There has been a small decrease in the number of tuberculosis cases reported in the UK, according to a report from Public Health England.
A total of 7,892 cases of TB were notified in the UK in 2013, a decrease on the 8,729 cases reported in 2012.
The figures were published last week in the Public Health England’s annual TB in the UK report.
Latest figures give an incidence of 12.3 cases per every 100,000 people in the UK, one of the highest rates of TB in Western Europe.
“This small decrease can’t be seen as cause for celebration”
As in previous years, London accounted for the highest proportion of cases in the UK, with 2,985 cases of TB, or 37.8% of UK cases.
The rate of TB among the non-UK born population (70 per 100,000) remains considerably higher than the rate in the UK born (4 per 100,000).
The majority of such cases occurred amongst settled migrants rather than new arrivals to the UK, with 85% of cases diagnosed more than two years after entry to the UK.
The overall TB rate in the UK-born population has not declined in the past decade. However, the rate in UK-born children has decreased in the past five years, suggesting some reduction in recent transmission of TB in the UK.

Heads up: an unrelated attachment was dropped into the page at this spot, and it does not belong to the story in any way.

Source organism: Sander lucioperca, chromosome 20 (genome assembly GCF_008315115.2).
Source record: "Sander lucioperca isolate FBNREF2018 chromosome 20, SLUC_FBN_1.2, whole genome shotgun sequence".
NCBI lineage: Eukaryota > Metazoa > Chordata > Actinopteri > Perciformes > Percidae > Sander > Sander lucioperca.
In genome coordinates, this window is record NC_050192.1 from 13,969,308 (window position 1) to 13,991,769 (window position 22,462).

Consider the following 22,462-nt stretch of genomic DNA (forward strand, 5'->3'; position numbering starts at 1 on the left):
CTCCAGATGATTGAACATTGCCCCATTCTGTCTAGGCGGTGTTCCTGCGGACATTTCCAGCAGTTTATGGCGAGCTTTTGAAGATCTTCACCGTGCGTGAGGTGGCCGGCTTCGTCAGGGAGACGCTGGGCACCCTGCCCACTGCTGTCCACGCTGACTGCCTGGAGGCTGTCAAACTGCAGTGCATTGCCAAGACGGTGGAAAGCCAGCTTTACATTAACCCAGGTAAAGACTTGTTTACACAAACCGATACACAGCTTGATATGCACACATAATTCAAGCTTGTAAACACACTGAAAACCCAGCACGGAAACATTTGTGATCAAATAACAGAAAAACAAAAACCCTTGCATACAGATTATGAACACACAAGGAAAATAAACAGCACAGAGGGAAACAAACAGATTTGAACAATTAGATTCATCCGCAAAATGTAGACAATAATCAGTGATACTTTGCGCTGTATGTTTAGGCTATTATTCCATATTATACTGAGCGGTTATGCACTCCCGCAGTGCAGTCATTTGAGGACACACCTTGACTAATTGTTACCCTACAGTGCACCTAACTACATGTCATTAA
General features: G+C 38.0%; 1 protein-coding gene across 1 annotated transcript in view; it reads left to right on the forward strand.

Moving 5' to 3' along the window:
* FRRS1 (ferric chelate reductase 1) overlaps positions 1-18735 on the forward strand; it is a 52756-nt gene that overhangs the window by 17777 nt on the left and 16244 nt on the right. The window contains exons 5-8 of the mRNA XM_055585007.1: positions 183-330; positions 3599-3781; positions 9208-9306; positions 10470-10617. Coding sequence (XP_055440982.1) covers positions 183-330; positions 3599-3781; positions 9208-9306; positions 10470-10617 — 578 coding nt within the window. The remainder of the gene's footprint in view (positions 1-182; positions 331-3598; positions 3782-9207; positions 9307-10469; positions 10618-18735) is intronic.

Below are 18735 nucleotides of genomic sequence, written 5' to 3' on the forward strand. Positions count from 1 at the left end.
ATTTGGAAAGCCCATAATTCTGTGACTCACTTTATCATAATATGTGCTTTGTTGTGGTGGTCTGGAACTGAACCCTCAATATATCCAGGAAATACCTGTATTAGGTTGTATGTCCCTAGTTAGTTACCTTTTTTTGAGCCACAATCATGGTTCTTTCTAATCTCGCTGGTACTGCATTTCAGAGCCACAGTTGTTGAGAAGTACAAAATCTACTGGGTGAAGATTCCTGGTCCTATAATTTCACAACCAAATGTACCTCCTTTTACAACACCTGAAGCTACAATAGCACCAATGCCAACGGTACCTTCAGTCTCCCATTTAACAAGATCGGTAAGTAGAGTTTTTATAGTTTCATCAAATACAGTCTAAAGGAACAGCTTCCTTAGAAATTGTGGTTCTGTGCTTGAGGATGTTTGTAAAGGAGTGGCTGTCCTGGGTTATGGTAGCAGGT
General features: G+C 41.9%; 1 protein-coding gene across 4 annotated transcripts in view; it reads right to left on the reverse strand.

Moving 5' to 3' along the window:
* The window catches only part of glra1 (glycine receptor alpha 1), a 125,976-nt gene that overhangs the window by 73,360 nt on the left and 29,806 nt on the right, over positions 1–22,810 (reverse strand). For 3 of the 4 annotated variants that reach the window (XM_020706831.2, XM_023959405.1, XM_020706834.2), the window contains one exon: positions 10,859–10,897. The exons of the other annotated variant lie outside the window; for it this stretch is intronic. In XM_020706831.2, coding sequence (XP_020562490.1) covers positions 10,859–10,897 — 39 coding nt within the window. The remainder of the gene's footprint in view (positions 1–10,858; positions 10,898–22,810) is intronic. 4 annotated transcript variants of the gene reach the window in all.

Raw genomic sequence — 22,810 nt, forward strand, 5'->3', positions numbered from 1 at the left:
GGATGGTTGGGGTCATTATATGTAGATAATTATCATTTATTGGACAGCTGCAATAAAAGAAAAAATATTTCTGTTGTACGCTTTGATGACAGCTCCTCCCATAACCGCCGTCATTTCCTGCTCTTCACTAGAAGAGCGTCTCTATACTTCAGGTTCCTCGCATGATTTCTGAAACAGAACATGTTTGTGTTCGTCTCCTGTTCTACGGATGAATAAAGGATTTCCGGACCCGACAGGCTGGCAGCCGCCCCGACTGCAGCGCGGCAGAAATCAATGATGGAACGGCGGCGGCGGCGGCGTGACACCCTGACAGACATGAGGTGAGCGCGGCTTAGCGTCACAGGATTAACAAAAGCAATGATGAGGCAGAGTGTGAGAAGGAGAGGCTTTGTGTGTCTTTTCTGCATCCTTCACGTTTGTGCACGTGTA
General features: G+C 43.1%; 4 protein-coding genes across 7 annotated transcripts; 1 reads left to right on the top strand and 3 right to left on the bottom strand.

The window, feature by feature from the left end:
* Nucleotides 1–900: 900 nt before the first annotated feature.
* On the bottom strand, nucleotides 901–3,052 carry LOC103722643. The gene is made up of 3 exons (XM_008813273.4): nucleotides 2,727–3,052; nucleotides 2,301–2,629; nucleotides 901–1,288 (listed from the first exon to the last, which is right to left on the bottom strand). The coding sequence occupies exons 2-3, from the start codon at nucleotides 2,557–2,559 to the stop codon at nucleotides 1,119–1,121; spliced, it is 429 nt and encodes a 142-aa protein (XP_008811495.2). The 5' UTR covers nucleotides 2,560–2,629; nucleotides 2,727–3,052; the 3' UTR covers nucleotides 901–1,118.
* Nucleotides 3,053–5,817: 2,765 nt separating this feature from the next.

As in previous years, TB was concentrated among the most deprived populations, with more than two thirds (70%) of cases resident in the 40% most deprived areas. One in 10 cases having a social risk factor for TB, such as a history of homelessness, imprisonment or alcohol or drug misuse).
According to Public Health England, the small drop in TB numbers and rates in the past two years is likely to be influenced by a number of factors, including changes in migration patterns, and the impact of interventions to improve the control of TB, both in the UK and abroad.
Dr Lucy Thomas, head of TB Surveillance for Public Health England, said: “While welcome, this small decrease can’t be seen as cause for celebration when TB rates in England remain among the highest in Western Europe.
“Sustained reductions in TB, particularly amongst the most vulnerable groups, will require the social and economic determinants of the disease to be addressed, in addition to the provision of strong and effective public health and clinical services,” she said.
Dr Paul Cosford, director for health protection and medical director for Public Health England, said a forthcoming Collaborative TB Strategy for England would aim to “significantly reduce the suffering and harm caused by this illness”.